Hard Rock, Atlantic City casino workers reach agreement, strikes halted

July 4, 2022

The Hard Rock Casino and Atlantic City's main casino workers' union agreed on Saturday. This took away the last chance of a strike during the busy holiday weekend. It made it possible for the gambling halls and their workers to focus on making up for the money they lost during the coronavirus pandemic.

Deals to be approved

The Unite Here union's Local 54 said it had reached a tentative agreement with Hard Rock. This meant a strike planned for Sunday at 12:01 a.m. would not happen.

With Hard Rock's agreements with the Borgata, Caesars, Harrah's, and the Tropicana, only the Resorts and the Golden Nugget are left without a contract. But the union said it thinks they will agree in the next few days.

Bally's and the Ocean Casino Resort have also signed a deal that they will adhere to the conditions of the contracts that the union negotiates with the more substantial casinos.

According to Inquirer, the chairman of Hard Rock International Jim Allen, said, “We are extremely pleased that we were once again able to reach a successful settlement with Unite Here Local 54 to increase wages and benefits for our deserving team members,”

He elaborated that he is looking forward to strengthening this great relationship at national and local levels as he grows his famous brand.

Not only that, but the president of Hard Rock Atlantic City Joe Lupo also said that the deal lets the casino focus on doing well during the high season for tourists.

Contract terms private to both parties for now

The union is made up of 6,000 people who clean hotel rooms and public areas, such as the casino floor and bathroom facilities and work in the food and beverage industry. The last contract ended on June 1.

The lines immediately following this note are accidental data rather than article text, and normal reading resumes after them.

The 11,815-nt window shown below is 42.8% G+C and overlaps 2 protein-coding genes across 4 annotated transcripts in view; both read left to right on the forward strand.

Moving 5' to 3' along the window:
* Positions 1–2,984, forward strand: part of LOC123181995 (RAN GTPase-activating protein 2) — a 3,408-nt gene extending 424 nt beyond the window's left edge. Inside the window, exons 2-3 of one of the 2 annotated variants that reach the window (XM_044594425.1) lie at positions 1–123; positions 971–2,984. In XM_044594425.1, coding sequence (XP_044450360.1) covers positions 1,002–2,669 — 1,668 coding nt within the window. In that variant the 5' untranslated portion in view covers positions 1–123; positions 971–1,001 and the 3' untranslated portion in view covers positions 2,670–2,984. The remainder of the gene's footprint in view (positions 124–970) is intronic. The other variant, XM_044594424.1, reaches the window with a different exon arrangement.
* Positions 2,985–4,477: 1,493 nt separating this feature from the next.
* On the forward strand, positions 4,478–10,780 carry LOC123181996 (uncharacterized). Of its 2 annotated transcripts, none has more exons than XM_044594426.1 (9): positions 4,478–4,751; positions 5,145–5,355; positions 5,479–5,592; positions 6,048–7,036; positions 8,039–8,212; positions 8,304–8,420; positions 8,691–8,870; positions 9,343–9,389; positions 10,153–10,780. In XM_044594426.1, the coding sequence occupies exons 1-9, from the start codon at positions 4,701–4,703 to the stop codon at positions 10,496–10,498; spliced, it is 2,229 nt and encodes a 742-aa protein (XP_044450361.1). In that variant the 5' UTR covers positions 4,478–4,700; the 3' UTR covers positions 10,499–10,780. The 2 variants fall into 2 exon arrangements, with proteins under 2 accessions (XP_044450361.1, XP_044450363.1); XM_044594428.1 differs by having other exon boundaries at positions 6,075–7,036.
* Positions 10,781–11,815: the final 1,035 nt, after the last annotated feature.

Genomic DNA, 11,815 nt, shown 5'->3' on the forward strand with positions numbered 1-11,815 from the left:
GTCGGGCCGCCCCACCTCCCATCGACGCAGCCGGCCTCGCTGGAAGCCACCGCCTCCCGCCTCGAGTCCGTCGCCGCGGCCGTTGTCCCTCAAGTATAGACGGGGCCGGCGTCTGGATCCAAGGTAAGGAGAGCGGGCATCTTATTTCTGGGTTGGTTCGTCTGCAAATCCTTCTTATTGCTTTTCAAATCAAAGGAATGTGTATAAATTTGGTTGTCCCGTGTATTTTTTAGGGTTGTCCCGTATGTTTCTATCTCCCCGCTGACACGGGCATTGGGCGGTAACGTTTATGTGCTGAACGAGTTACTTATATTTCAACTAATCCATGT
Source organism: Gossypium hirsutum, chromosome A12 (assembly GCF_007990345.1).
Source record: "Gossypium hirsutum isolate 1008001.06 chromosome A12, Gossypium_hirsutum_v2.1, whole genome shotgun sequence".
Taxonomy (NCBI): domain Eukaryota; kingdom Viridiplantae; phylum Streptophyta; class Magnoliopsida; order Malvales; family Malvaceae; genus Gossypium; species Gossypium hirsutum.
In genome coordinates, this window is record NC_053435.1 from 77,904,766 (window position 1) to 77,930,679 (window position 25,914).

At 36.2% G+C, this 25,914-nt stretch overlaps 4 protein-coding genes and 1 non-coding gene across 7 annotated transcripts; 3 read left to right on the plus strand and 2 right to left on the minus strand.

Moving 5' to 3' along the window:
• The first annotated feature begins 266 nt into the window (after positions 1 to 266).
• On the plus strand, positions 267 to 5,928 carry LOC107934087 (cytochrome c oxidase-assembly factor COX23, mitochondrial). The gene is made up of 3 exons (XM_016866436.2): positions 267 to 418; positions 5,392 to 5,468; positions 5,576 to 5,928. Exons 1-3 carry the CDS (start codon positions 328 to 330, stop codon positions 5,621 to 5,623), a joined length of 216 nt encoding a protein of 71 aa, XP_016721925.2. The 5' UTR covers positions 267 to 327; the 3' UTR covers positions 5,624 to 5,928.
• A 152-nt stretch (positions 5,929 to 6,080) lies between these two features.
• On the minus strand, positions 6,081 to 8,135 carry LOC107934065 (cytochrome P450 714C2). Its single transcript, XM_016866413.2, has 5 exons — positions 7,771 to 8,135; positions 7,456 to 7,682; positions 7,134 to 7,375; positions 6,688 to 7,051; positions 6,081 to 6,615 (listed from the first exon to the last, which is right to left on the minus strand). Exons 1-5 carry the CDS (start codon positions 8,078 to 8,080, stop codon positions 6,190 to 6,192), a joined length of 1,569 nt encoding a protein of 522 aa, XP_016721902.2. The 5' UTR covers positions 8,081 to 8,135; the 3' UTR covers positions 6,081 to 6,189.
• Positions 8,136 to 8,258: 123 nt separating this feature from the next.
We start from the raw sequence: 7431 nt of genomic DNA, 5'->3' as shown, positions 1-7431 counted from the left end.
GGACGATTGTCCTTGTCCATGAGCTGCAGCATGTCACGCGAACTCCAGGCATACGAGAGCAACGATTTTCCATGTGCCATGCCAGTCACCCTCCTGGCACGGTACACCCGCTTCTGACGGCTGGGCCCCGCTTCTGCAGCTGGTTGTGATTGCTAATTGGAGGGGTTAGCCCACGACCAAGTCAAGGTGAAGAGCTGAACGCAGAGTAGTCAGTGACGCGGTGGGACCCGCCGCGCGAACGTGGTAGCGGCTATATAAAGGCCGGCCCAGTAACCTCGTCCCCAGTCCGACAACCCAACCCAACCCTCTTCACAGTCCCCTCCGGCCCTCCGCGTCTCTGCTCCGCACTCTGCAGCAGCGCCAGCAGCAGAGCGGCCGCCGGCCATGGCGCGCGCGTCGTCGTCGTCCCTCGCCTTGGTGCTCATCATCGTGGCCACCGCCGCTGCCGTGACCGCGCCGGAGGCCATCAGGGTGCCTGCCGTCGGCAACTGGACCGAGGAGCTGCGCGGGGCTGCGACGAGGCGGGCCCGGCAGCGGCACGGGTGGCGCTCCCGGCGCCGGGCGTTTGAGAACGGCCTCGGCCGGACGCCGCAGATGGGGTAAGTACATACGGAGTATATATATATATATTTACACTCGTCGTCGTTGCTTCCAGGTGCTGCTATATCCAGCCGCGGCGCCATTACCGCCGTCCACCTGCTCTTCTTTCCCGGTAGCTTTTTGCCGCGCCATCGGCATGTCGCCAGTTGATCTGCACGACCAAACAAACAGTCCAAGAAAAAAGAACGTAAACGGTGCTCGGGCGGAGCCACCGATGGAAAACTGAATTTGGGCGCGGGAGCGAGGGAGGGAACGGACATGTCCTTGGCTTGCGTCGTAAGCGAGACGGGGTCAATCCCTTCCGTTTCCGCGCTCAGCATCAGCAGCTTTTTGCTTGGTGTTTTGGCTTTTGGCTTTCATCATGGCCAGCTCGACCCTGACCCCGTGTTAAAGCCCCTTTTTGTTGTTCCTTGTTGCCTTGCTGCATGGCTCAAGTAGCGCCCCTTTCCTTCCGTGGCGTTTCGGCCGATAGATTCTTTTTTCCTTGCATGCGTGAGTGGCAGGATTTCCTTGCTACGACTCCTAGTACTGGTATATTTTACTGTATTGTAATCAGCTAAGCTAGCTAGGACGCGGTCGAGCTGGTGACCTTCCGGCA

The deals not only prevent a costly and disruptive strike on one of the casinos' busiest weekends of the year, but they also keep the workers from going on strike during the crucial third summer of the coronavirus pandemic, when the casinos are trying to get back to the revenue and profit levels they had before the virus spread.

In past contracts, the union focused on keeping health care and pension benefits, but this time it wanted to give workers "significant" pay raises to help them keep up with the rising costs of gas, food, rent, and other necessities of life.

The deals stopped what would have been the first casino strike in the city since 2016 when the union refused billionaire Carl Icahn's request that the Trump Taj Mahal casino keep running without health care and pension benefits that a bankruptcy court had taken away.

On July 1 that year, the union went on strike, and the casino closed on October 10. A few months after that, it was sold to Hard Rock International. They gutted and reopened it in June 2018 as the new Hard Rock Atlantic City.

Money issues

In the first five months of this year, the casinos and their online partners made $1.8 billion from online gambling and sports betting. That's more than 49% more than last year before the coronavirus hit.

But the casinos say these numbers aren't accurate because third-party partners keep about 70% of the money from online and sports betting. This leaves the casinos with very little money.

Jake
Jake Williams
Jake Williams is a sports gambling expert. He's been writing in the sports betting and DFS industry for over a decade. He specializes in MLB and NBA, along with College Basketball and College Football.